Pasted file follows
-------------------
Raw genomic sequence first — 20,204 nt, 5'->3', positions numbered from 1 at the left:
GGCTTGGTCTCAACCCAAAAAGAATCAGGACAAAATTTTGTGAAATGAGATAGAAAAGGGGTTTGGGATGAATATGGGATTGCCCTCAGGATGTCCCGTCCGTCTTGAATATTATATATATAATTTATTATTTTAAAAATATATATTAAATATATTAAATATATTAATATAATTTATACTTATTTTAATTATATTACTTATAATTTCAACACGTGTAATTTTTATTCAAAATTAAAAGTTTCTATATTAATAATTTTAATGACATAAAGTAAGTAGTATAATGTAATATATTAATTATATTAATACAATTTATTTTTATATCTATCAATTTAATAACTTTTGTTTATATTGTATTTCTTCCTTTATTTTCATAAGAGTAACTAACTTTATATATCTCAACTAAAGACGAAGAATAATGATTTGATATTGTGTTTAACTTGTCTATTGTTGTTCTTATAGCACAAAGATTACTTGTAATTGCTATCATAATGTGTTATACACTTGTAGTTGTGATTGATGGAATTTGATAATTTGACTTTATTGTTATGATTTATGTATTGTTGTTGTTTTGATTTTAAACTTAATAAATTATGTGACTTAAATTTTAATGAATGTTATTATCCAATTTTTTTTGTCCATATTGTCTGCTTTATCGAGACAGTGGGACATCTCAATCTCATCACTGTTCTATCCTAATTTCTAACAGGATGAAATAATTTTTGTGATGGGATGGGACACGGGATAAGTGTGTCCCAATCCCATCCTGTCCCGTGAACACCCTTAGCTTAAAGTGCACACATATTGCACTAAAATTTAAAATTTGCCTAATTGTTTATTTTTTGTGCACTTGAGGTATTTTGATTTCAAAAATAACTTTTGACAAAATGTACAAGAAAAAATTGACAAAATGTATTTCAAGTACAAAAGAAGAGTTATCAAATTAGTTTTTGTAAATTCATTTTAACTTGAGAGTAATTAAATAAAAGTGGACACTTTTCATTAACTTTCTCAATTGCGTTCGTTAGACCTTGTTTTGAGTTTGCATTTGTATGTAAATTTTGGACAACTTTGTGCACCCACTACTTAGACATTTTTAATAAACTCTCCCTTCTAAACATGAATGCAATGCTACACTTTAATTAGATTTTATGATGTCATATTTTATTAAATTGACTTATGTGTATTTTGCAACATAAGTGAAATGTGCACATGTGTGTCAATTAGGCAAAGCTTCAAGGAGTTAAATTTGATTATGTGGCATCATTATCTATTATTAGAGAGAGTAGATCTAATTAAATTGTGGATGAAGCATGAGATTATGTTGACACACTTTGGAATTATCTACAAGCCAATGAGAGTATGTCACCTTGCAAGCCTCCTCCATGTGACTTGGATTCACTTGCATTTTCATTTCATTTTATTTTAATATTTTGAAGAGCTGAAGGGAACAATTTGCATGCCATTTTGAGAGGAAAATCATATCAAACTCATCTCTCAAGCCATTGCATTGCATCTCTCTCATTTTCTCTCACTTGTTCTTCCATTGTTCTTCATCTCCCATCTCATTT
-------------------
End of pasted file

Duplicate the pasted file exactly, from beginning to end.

Raw genomic sequence first — 20,204 nt, 5'->3', positions numbered from 1 at the left:
GGCTTGGTCTCAACCCAAAAAGAATCAGGACAAAATTTTGTGAAATGAGATAGAAAAGGGGTTTGGGATGAATATGGGATTGCCCTCAGGATGTCCCGTCCGTCTTGAATATTATATATATAATTTATTATTTTAAAAATATATATTAAATATATTAAATATATTAATATAATTTATACTTATTTTAATTATATTACTTATAATTTCAACACGTGTAATTTTTATTCAAAATTAAAAGTTTCTATATTAATAATTTTAATGACATAAAGTAAGTAGTATAATGTAATATATTAATTATATTAATACAATTTATTTTTATATCTATCAATTTAATAACTTTTGTTTATATTGTATTTCTTCCTTTATTTTCATAAGAGTAACTAACTTTATATATCTCAACTAAAGACGAAGAATAATGATTTGATATTGTGTTTAACTTGTCTATTGTTGTTCTTATAGCACAAAGATTACTTGTAATTGCTATCATAATGTGTTATACACTTGTAGTTGTGATTGATGGAATTTGATAATTTGACTTTATTGTTATGATTTATGTATTGTTGTTGTTTTGATTTTAAACTTAATAAATTATGTGACTTAAATTTTAATGAATGTTATTATCCAATTTTTTTTGTCCATATTGTCTGCTTTATCGAGACAGTGGGACATCTCAATCTCATCACTGTTCTATCCTAATTTCTAACAGGATGAAATAATTTTTGTGATGGGATGGGACACGGGATAAGTGTGTCCCAATCCCATCCTGTCCCGTGAACACCCTTAGCTTAAAGTGCACACATATTGCACTAAAATTTAAAATTTGCCTAATTGTTTATTTTTTGTGCACTTGAGGTATTTTGATTTCAAAAATAACTTTTGACAAAATGTACAAGAAAAAATTGACAAAATGTATTTCAAGTACAAAAGAAGAGTTATCAAATTAGTTTTTGTAAATTCATTTTAACTTGAGAGTAATTAAATAAAAGTGGACACTTTTCATTAACTTTCTCAATTGCGTTCGTTAGACCTTGTTTTGAGTTTGCATTTGTATGTAAATTTTGGACAACTTTGTGCACCCACTACTTAGACATTTTTAATAAACTCTCCCTTCTAAACATGAATGCAATGCTACACTTTAATTAGATTTTATGATGTCATATTTTATTAAATTGACTTATGTGTATTTTGCAACATAAGTGAAATGTGCACATGTGTGTCAATTAGGCAAAGCTTCAAGGAGTTAAATTTGATTATGTGGCATCATTATCTATTATTAGAGAGAGTAGATCTAATTAAATTGTGGATGAAGCATGAGATTATGTTGACACACTTTGGAATTATCTACAAGCCAATGAGAGTATGTCACCTTGCAAGCCTCCTCCATGTGACTTGGATTCACTTGCATTTTCATTTCATTTTATTTTAATATTTTGAAGAGCTGAAGGGAACAATTTGCATGCCATTTTGAGAGGAAAATCATATCAAACTCATCTCTCAAGCCATTGCATTGCATCTCTCTCATTTTCTCTCACTTGTTCTTCCATTGTTCTTCATCTCCCATCTCATTT